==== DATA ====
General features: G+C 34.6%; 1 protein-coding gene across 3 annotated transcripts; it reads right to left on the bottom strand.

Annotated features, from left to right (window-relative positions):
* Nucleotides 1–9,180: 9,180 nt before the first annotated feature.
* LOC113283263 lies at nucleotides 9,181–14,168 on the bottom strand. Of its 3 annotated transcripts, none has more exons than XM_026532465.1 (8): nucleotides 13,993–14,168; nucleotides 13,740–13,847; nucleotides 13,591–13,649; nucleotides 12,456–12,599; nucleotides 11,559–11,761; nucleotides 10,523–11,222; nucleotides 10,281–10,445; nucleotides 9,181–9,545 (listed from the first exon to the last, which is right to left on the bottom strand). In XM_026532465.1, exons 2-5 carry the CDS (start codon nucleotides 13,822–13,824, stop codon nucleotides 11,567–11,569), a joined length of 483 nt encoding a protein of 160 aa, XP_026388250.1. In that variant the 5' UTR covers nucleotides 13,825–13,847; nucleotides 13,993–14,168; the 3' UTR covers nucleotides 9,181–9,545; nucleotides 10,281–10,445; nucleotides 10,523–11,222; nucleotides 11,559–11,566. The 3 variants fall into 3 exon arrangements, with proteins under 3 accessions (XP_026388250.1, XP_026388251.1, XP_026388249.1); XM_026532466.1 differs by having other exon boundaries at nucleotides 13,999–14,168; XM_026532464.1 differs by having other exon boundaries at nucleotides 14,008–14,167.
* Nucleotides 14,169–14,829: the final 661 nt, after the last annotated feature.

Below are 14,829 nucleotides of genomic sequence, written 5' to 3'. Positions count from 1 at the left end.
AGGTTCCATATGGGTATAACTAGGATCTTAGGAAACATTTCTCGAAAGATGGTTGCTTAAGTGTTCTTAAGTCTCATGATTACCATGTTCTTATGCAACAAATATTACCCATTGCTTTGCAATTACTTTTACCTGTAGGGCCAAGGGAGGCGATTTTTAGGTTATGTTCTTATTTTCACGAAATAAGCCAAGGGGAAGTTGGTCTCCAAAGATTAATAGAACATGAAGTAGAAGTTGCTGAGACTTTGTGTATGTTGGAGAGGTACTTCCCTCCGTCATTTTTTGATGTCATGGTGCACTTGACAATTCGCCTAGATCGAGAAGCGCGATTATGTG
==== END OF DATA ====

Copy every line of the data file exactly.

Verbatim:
General features: G+C 34.6%; 1 protein-coding gene across 3 annotated transcripts; it reads right to left on the bottom strand.

Annotated features, from left to right (window-relative positions):
* Nucleotides 1–9,180: 9,180 nt before the first annotated feature.
* LOC113283263 lies at nucleotides 9,181–14,168 on the bottom strand. Of its 3 annotated transcripts, none has more exons than XM_026532465.1 (8): nucleotides 13,993–14,168; nucleotides 13,740–13,847; nucleotides 13,591–13,649; nucleotides 12,456–12,599; nucleotides 11,559–11,761; nucleotides 10,523–11,222; nucleotides 10,281–10,445; nucleotides 9,181–9,545 (listed from the first exon to the last, which is right to left on the bottom strand). In XM_026532465.1, exons 2-5 carry the CDS (start codon nucleotides 13,822–13,824, stop codon nucleotides 11,567–11,569), a joined length of 483 nt encoding a protein of 160 aa, XP_026388250.1. In that variant the 5' UTR covers nucleotides 13,825–13,847; nucleotides 13,993–14,168; the 3' UTR covers nucleotides 9,181–9,545; nucleotides 10,281–10,445; nucleotides 10,523–11,222; nucleotides 11,559–11,566. The 3 variants fall into 3 exon arrangements, with proteins under 3 accessions (XP_026388250.1, XP_026388251.1, XP_026388249.1); XM_026532466.1 differs by having other exon boundaries at nucleotides 13,999–14,168; XM_026532464.1 differs by having other exon boundaries at nucleotides 14,008–14,167.
* Nucleotides 14,169–14,829: the final 661 nt, after the last annotated feature.

Below are 14,829 nucleotides of genomic sequence, written 5' to 3'. Positions count from 1 at the left end.
AGGTTCCATATGGGTATAACTAGGATCTTAGGAAACATTTCTCGAAAGATGGTTGCTTAAGTGTTCTTAAGTCTCATGATTACCATGTTCTTATGCAACAAATATTACCCATTGCTTTGCAATTACTTTTACCTGTAGGGCCAAGGGAGGCGATTTTTAGGTTATGTTCTTATTTTCACGAAATAAGCCAAGGGGAAGTTGGTCTCCAAAGATTAATAGAACATGAAGTAGAAGTTGCTGAGACTTTGTGTATGTTGGAGAGGTACTTCCCTCCGTCATTTTTTGATGTCATGGTGCACTTGACAATTCGCCTAGATCGAGAAGCGCGATTATGTG